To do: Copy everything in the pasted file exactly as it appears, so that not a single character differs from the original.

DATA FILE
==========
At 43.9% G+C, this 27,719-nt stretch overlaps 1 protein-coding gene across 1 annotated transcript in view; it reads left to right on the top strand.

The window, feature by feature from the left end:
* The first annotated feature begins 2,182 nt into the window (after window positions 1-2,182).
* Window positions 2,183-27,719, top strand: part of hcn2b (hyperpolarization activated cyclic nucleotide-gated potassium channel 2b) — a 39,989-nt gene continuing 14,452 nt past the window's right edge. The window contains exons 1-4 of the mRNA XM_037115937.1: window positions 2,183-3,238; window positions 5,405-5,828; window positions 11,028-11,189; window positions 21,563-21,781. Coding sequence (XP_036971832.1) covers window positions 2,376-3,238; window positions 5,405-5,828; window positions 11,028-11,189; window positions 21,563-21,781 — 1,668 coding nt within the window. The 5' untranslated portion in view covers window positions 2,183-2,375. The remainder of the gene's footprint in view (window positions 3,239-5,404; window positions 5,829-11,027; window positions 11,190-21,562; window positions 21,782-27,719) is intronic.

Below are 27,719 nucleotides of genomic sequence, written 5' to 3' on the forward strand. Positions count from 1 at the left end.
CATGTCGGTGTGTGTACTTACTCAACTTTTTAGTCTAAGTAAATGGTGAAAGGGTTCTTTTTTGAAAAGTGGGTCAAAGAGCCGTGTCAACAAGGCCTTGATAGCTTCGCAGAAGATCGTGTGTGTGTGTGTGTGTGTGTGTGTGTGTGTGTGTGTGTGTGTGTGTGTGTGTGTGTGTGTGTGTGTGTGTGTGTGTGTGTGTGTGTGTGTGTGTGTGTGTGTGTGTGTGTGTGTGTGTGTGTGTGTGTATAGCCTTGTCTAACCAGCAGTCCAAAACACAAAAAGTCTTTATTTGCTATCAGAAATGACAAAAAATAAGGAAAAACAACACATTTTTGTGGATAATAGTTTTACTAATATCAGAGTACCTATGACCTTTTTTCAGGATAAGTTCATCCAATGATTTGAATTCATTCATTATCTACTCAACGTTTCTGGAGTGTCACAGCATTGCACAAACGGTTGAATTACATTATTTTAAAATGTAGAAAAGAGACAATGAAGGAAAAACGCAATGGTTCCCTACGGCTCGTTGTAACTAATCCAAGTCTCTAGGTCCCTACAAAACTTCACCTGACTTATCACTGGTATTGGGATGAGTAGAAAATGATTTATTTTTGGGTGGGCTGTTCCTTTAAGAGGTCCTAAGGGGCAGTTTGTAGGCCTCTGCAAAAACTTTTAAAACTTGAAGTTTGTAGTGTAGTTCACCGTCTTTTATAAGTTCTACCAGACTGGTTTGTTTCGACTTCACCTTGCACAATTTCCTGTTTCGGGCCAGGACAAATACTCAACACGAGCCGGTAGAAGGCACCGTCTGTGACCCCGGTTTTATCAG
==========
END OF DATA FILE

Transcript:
At 43.9% G+C, this 27,719-nt stretch overlaps 1 protein-coding gene across 1 annotated transcript in view; it reads left to right on the top strand.

The window, feature by feature from the left end:
* The first annotated feature begins 2,182 nt into the window (after window positions 1-2,182).
* Window positions 2,183-27,719, top strand: part of hcn2b (hyperpolarization activated cyclic nucleotide-gated potassium channel 2b) — a 39,989-nt gene continuing 14,452 nt past the window's right edge. The window contains exons 1-4 of the mRNA XM_037115937.1: window positions 2,183-3,238; window positions 5,405-5,828; window positions 11,028-11,189; window positions 21,563-21,781. Coding sequence (XP_036971832.1) covers window positions 2,376-3,238; window positions 5,405-5,828; window positions 11,028-11,189; window positions 21,563-21,781 — 1,668 coding nt within the window. The 5' untranslated portion in view covers window positions 2,183-2,375. The remainder of the gene's footprint in view (window positions 3,239-5,404; window positions 5,829-11,027; window positions 11,190-21,562; window positions 21,782-27,719) is intronic.

Below are 27,719 nucleotides of genomic sequence, written 5' to 3' on the forward strand. Positions count from 1 at the left end.
CATGTCGGTGTGTGTACTTACTCAACTTTTTAGTCTAAGTAAATGGTGAAAGGGTTCTTTTTTGAAAAGTGGGTCAAAGAGCCGTGTCAACAAGGCCTTGATAGCTTCGCAGAAGATCGTGTGTGTGTGTGTGTGTGTGTGTGTGTGTGTGTGTGTGTGTGTGTGTGTGTGTGTGTGTGTGTGTGTGTGTGTGTGTGTGTGTGTGTGTGTGTGTGTGTGTGTGTGTGTGTGTGTGTGTGTGTGTGTGTATAGCCTTGTCTAACCAGCAGTCCAAAACACAAAAAGTCTTTATTTGCTATCAGAAATGACAAAAAATAAGGAAAAACAACACATTTTTGTGGATAATAGTTTTACTAATATCAGAGTACCTATGACCTTTTTTCAGGATAAGTTCATCCAATGATTTGAATTCATTCATTATCTACTCAACGTTTCTGGAGTGTCACAGCATTGCACAAACGGTTGAATTACATTATTTTAAAATGTAGAAAAGAGACAATGAAGGAAAAACGCAATGGTTCCCTACGGCTCGTTGTAACTAATCCAAGTCTCTAGGTCCCTACAAAACTTCACCTGACTTATCACTGGTATTGGGATGAGTAGAAAATGATTTATTTTTGGGTGGGCTGTTCCTTTAAGAGGTCCTAAGGGGCAGTTTGTAGGCCTCTGCAAAAACTTTTAAAACTTGAAGTTTGTAGTGTAGTTCACCGTCTTTTATAAGTTCTACCAGACTGGTTTGTTTCGACTTCACCTTGCACAATTTCCTGTTTCGGGCCAGGACAAATACTCAACACGAGCCGGTAGAAGGCACCGTCTGTGACCCCGGTTTTATCAG